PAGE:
Clem was always my go-to man whenever I had any question on any type of geophysical problems and he always had an answer or the helpful pointers. My last interaction with him of this nature was about the viscosity of the lower mantle for which our calculations based on diffusion data were not in good agreement with the geophysical conclusion from the post-glacial rebound. When I presented the problem to Clem, he thought for a few minutes, then pulled a book from his shelf where the raw data were compiled and showed that the geophysical conclusion is really not as robust as people think.
It is hard for me to imagine a possible replacement for Clem. This type of people does not exist any more, not only in Geosciences but probably in any field."
"My collaborations with Clem went way back to the early 1990s, when I had a casual conversation with him in the hallway one day and learned about his geomorphology modeling experiments, looking at how watersheds eroded as a result of falling increments of rain ("precipitons" he called them). I asked him one day what happened to the mass he was removing from his model landscapes and he told me he wasn't much interested in them but that in fact every speck of that dirt was and could be monitored down the digital grid. We started talking about a project to develop synthetic stratigraphies in the deposystems created by this and so our "Gilbert" project was born (Gilbert as in G.K. because my interest in this from the start was to model lake deposystems in tectonic basins. I spent a wonderful sabbatical in Barcelona in 1993 emailing with Clem nearly every day, and sending back and forth files (a very time consuming task at that time!) for the real deposystem we were trying to model, a paleolake basin in Spain my host was studying.
Shortly after I returned Clem, Randy and I started talking about developing an oceanography course for non-majors (what became 112 and then 212 after GenEd started). I was always in awe of Clem's teaching. He was like a knowledge machine, breathlessly spewing forth a stream of facts in a way that kept everyone in the room spellbound. He loved to start his classes with surfer punk music to get the mood right!
Clem was an inspiration academically and a great friend. I feel very lucky to have had him as a part of my professional life and think of him often-he'll be missed!
"Clem was head of the department when I joined the faculty in 1993. The first thing I did that fall was seek Clem’s permission to attend his Geodynamics class, which of course he graciously granted. The course was a transformative event for me, exposing me to the genius of one of the leaders in the field, a truly original and seminal thinker. Who else but Clem could have authored a paper (Chase, 1978) entitled "Plate kinematics: The Americas, East Africa, and the rest of the world”? I felt that I had finally arrived in science while sitting in that seminar room with a group of graduate students; I hope they appreciated the situation as much as I did. Clem was a model of collegiality, open-mindedness, kindness, and mutual intellectual respect. It was the latter that most affected me, because I had never experienced such close trans-disciplinary collaboration among specialists in diverse fields represented in this department. As George Davis aptly points out, there was a reason the department had adopted the name “Geosciences,” setting up a situation in which the collaborative whole could be greater than the sum of its parts. And Clem was so down-to-Earth. Kindness and respect suffused all of his departmental activities, from research to teaching to committee work and chairing the department. He was unbelievably smart and clever, a living computer able to teach practically anything—from geodynamics to structural geology to marine geology, from geomorphology to geochemistry to paleoaltimetry. His thinking was always at ‘research grade’, with an original perspective that often led to breakthroughs in whatever he was studying at a given time. Along with Susan Beck, Clem was a founding member of the faculty team that launched the new field camp program in which large-scale tectonics systems are addressed through regionally integrated projects. I still remember the giddy feeling we all had when Susan proposed that we ask the students to take their final trans-Cordilleran cross-section all the way to the Moho; characteristically to the point, Clem chortled “Why not!?” Clem was a beast in the field, covering ground rapidly and sometimes noisily; I recall one occasion while taking a break, sitting alone in a forested grove in the mountains of central Utah I heard what sounded like an impatient bear plowing through the woods. It was Clem with his signature 4-lb. Nolan pick hammer, which he always carried by its long wooden handle like a medieval weapon, on his way into battle. Suddenly there was a loud thud and he temporarily disappeared, having tripped on a large fallen tree in his path. The collision was so abrupt and violent that I feared he might have seriously injured himself. Instead, he sprang back to his feet, giving out a muffled giggle, and stomped past me with a cheerful “hi Pete--didn’t see that one coming!” Off he went, without even stopping. I suspect that he had been deep in thought on some complicated problem, and it never occurred to him to break that train of thought, even after smashing into an immovable object.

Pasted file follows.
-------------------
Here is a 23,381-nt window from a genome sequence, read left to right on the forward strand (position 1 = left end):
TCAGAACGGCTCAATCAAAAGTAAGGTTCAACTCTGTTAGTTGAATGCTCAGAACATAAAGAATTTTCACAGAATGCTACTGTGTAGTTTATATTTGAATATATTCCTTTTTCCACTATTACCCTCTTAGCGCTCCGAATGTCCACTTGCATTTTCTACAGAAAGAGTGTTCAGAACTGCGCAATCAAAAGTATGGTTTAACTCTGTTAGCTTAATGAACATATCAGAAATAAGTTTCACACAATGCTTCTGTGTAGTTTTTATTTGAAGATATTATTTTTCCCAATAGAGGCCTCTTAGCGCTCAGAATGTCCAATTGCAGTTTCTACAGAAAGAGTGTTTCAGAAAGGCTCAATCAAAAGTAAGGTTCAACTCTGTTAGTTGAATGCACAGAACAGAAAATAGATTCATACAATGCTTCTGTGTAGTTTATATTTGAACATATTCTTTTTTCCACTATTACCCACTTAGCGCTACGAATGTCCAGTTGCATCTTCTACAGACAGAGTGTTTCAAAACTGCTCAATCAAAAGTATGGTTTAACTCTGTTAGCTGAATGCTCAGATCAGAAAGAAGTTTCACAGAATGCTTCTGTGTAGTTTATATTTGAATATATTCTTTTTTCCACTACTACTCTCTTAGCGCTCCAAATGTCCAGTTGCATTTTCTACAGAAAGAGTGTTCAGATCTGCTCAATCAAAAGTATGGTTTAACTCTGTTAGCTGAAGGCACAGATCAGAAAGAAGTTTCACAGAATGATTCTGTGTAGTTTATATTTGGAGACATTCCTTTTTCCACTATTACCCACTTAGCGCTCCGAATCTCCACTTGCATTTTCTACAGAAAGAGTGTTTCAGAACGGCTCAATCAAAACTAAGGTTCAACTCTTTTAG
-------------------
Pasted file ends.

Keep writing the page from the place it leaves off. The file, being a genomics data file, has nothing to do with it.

I will always be grateful to Clem for teaching me so many things, giving me ideas, and for his good-natured friendship and hard work in building and maintaining this wonderful department."